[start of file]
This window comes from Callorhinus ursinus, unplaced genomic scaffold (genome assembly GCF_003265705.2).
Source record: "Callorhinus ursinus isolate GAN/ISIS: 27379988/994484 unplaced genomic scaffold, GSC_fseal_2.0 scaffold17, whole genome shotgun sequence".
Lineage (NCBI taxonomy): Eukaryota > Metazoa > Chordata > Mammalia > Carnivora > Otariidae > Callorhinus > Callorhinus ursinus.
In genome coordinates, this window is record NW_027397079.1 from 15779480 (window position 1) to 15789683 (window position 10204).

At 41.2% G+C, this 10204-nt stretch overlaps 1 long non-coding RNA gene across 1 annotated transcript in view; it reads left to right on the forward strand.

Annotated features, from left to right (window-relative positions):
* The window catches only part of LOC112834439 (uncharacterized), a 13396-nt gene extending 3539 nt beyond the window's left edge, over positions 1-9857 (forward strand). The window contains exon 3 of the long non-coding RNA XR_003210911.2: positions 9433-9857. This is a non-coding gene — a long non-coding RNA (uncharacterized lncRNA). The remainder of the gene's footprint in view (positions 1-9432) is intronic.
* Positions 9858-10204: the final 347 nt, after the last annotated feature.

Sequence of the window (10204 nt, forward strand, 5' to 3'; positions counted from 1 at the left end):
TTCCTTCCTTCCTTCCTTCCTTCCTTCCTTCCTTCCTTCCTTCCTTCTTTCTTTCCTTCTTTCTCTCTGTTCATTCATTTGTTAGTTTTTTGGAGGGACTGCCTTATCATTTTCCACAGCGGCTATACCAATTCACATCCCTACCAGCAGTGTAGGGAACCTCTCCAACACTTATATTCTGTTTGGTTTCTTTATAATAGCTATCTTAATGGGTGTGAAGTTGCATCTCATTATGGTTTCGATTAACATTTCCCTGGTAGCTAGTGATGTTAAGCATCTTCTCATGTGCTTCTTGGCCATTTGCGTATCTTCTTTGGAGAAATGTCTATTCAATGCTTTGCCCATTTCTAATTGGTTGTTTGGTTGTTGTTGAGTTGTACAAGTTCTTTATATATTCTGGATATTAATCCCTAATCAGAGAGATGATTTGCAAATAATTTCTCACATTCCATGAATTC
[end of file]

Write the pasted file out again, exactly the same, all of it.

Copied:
This window comes from Callorhinus ursinus, unplaced genomic scaffold (genome assembly GCF_003265705.2).
Source record: "Callorhinus ursinus isolate GAN/ISIS: 27379988/994484 unplaced genomic scaffold, GSC_fseal_2.0 scaffold17, whole genome shotgun sequence".
Lineage (NCBI taxonomy): Eukaryota > Metazoa > Chordata > Mammalia > Carnivora > Otariidae > Callorhinus > Callorhinus ursinus.
In genome coordinates, this window is record NW_027397079.1 from 15779480 (window position 1) to 15789683 (window position 10204).

At 41.2% G+C, this 10204-nt stretch overlaps 1 long non-coding RNA gene across 1 annotated transcript in view; it reads left to right on the forward strand.

Annotated features, from left to right (window-relative positions):
* The window catches only part of LOC112834439 (uncharacterized), a 13396-nt gene extending 3539 nt beyond the window's left edge, over positions 1-9857 (forward strand). The window contains exon 3 of the long non-coding RNA XR_003210911.2: positions 9433-9857. This is a non-coding gene — a long non-coding RNA (uncharacterized lncRNA). The remainder of the gene's footprint in view (positions 1-9432) is intronic.
* Positions 9858-10204: the final 347 nt, after the last annotated feature.

Sequence of the window (10204 nt, forward strand, 5' to 3'; positions counted from 1 at the left end):
TTCCTTCCTTCCTTCCTTCCTTCCTTCCTTCCTTCCTTCCTTCCTTCTTTCTTTCCTTCTTTCTCTCTGTTCATTCATTTGTTAGTTTTTTGGAGGGACTGCCTTATCATTTTCCACAGCGGCTATACCAATTCACATCCCTACCAGCAGTGTAGGGAACCTCTCCAACACTTATATTCTGTTTGGTTTCTTTATAATAGCTATCTTAATGGGTGTGAAGTTGCATCTCATTATGGTTTCGATTAACATTTCCCTGGTAGCTAGTGATGTTAAGCATCTTCTCATGTGCTTCTTGGCCATTTGCGTATCTTCTTTGGAGAAATGTCTATTCAATGCTTTGCCCATTTCTAATTGGTTGTTTGGTTGTTGTTGAGTTGTACAAGTTCTTTATATATTCTGGATATTAATCCCTAATCAGAGAGATGATTTGCAAATAATTTCTCACATTCCATGAATTC